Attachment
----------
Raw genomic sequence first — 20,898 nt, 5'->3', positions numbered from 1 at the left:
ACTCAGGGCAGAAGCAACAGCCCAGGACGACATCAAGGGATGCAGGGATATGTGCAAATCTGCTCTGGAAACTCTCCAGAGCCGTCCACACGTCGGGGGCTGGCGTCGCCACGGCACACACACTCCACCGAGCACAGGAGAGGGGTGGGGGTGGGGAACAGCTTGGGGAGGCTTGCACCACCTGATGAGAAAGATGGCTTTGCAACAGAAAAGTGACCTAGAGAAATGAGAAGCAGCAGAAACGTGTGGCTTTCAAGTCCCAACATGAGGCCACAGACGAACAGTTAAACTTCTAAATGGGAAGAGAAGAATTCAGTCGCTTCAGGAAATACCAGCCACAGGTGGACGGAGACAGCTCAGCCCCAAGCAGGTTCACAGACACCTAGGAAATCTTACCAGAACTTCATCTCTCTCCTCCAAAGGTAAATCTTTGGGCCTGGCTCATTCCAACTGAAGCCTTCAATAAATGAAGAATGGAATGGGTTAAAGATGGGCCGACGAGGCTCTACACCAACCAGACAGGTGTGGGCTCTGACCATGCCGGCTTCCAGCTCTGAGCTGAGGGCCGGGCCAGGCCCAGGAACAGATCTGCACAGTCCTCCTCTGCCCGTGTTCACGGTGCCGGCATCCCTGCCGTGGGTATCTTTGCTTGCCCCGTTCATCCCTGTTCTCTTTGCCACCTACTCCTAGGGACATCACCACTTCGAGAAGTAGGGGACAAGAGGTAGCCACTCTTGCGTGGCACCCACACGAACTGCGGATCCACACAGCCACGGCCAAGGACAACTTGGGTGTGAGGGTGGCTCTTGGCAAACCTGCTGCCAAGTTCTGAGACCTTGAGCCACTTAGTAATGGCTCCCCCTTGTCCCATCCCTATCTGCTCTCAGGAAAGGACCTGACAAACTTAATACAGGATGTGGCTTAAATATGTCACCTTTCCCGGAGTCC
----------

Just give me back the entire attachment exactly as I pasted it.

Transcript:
Raw genomic sequence first — 20,898 nt, 5'->3', positions numbered from 1 at the left:
ACTCAGGGCAGAAGCAACAGCCCAGGACGACATCAAGGGATGCAGGGATATGTGCAAATCTGCTCTGGAAACTCTCCAGAGCCGTCCACACGTCGGGGGCTGGCGTCGCCACGGCACACACACTCCACCGAGCACAGGAGAGGGGTGGGGGTGGGGAACAGCTTGGGGAGGCTTGCACCACCTGATGAGAAAGATGGCTTTGCAACAGAAAAGTGACCTAGAGAAATGAGAAGCAGCAGAAACGTGTGGCTTTCAAGTCCCAACATGAGGCCACAGACGAACAGTTAAACTTCTAAATGGGAAGAGAAGAATTCAGTCGCTTCAGGAAATACCAGCCACAGGTGGACGGAGACAGCTCAGCCCCAAGCAGGTTCACAGACACCTAGGAAATCTTACCAGAACTTCATCTCTCTCCTCCAAAGGTAAATCTTTGGGCCTGGCTCATTCCAACTGAAGCCTTCAATAAATGAAGAATGGAATGGGTTAAAGATGGGCCGACGAGGCTCTACACCAACCAGACAGGTGTGGGCTCTGACCATGCCGGCTTCCAGCTCTGAGCTGAGGGCCGGGCCAGGCCCAGGAACAGATCTGCACAGTCCTCCTCTGCCCGTGTTCACGGTGCCGGCATCCCTGCCGTGGGTATCTTTGCTTGCCCCGTTCATCCCTGTTCTCTTTGCCACCTACTCCTAGGGACATCACCACTTCGAGAAGTAGGGGACAAGAGGTAGCCACTCTTGCGTGGCACCCACACGAACTGCGGATCCACACAGCCACGGCCAAGGACAACTTGGGTGTGAGGGTGGCTCTTGGCAAACCTGCTGCCAAGTTCTGAGACCTTGAGCCACTTAGTAATGGCTCCCCCTTGTCCCATCCCTATCTGCTCTCAGGAAAGGACCTGACAAACTTAATACAGGATGTGGCTTAAATATGTCACCTTTCCCGGAGTCC